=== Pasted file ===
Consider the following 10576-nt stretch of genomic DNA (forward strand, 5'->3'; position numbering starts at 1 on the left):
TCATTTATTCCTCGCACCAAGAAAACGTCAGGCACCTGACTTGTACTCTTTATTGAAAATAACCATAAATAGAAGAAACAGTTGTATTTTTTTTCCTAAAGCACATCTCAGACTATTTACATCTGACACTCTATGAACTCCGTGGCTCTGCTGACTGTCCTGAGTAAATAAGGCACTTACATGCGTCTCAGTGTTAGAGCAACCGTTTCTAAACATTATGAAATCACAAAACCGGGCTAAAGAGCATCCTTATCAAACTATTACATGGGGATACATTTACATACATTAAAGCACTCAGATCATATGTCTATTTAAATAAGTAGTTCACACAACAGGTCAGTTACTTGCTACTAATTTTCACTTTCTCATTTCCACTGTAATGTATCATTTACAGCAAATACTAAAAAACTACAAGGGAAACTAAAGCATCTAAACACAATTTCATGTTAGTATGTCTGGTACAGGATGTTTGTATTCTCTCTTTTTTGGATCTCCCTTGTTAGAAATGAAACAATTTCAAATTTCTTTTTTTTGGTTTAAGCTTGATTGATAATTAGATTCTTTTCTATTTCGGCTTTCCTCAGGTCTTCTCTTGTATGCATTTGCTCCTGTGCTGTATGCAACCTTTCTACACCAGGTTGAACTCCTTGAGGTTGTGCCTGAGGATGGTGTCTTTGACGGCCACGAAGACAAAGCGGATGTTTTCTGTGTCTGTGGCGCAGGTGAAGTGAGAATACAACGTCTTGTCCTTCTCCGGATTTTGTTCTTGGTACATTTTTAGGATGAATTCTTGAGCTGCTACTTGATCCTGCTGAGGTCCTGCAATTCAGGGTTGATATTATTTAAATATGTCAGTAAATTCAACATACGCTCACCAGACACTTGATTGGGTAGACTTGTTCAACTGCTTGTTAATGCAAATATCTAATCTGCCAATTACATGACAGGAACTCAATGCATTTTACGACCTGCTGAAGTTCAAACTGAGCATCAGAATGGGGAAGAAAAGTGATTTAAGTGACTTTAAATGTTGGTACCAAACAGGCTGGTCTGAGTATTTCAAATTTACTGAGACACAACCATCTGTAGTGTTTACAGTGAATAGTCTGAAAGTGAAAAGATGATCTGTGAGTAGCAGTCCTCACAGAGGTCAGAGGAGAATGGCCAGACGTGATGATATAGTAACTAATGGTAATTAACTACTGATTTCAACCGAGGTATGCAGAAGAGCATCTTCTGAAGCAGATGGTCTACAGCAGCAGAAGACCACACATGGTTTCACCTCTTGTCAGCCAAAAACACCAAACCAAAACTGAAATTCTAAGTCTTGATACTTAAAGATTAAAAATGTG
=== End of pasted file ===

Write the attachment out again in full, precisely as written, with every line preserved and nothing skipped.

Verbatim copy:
Consider the following 10576-nt stretch of genomic DNA (forward strand, 5'->3'; position numbering starts at 1 on the left):
TCATTTATTCCTCGCACCAAGAAAACGTCAGGCACCTGACTTGTACTCTTTATTGAAAATAACCATAAATAGAAGAAACAGTTGTATTTTTTTTCCTAAAGCACATCTCAGACTATTTACATCTGACACTCTATGAACTCCGTGGCTCTGCTGACTGTCCTGAGTAAATAAGGCACTTACATGCGTCTCAGTGTTAGAGCAACCGTTTCTAAACATTATGAAATCACAAAACCGGGCTAAAGAGCATCCTTATCAAACTATTACATGGGGATACATTTACATACATTAAAGCACTCAGATCATATGTCTATTTAAATAAGTAGTTCACACAACAGGTCAGTTACTTGCTACTAATTTTCACTTTCTCATTTCCACTGTAATGTATCATTTACAGCAAATACTAAAAAACTACAAGGGAAACTAAAGCATCTAAACACAATTTCATGTTAGTATGTCTGGTACAGGATGTTTGTATTCTCTCTTTTTTGGATCTCCCTTGTTAGAAATGAAACAATTTCAAATTTCTTTTTTTTGGTTTAAGCTTGATTGATAATTAGATTCTTTTCTATTTCGGCTTTCCTCAGGTCTTCTCTTGTATGCATTTGCTCCTGTGCTGTATGCAACCTTTCTACACCAGGTTGAACTCCTTGAGGTTGTGCCTGAGGATGGTGTCTTTGACGGCCACGAAGACAAAGCGGATGTTTTCTGTGTCTGTGGCGCAGGTGAAGTGAGAATACAACGTCTTGTCCTTCTCCGGATTTTGTTCTTGGTACATTTTTAGGATGAATTCTTGAGCTGCTACTTGATCCTGCTGAGGTCCTGCAATTCAGGGTTGATATTATTTAAATATGTCAGTAAATTCAACATACGCTCACCAGACACTTGATTGGGTAGACTTGTTCAACTGCTTGTTAATGCAAATATCTAATCTGCCAATTACATGACAGGAACTCAATGCATTTTACGACCTGCTGAAGTTCAAACTGAGCATCAGAATGGGGAAGAAAAGTGATTTAAGTGACTTTAAATGTTGGTACCAAACAGGCTGGTCTGAGTATTTCAAATTTACTGAGACACAACCATCTGTAGTGTTTACAGTGAATAGTCTGAAAGTGAAAAGATGATCTGTGAGTAGCAGTCCTCACAGAGGTCAGAGGAGAATGGCCAGACGTGATGATATAGTAACTAATGGTAATTAACTACTGATTTCAACCGAGGTATGCAGAAGAGCATCTTCTGAAGCAGATGGTCTACAGCAGCAGAAGACCACACATGGTTTCACCTCTTGTCAGCCAAAAACACCAAACCAAAACTGAAATTCTAAGTCTTGATACTTAAAGATTAAAAATGTG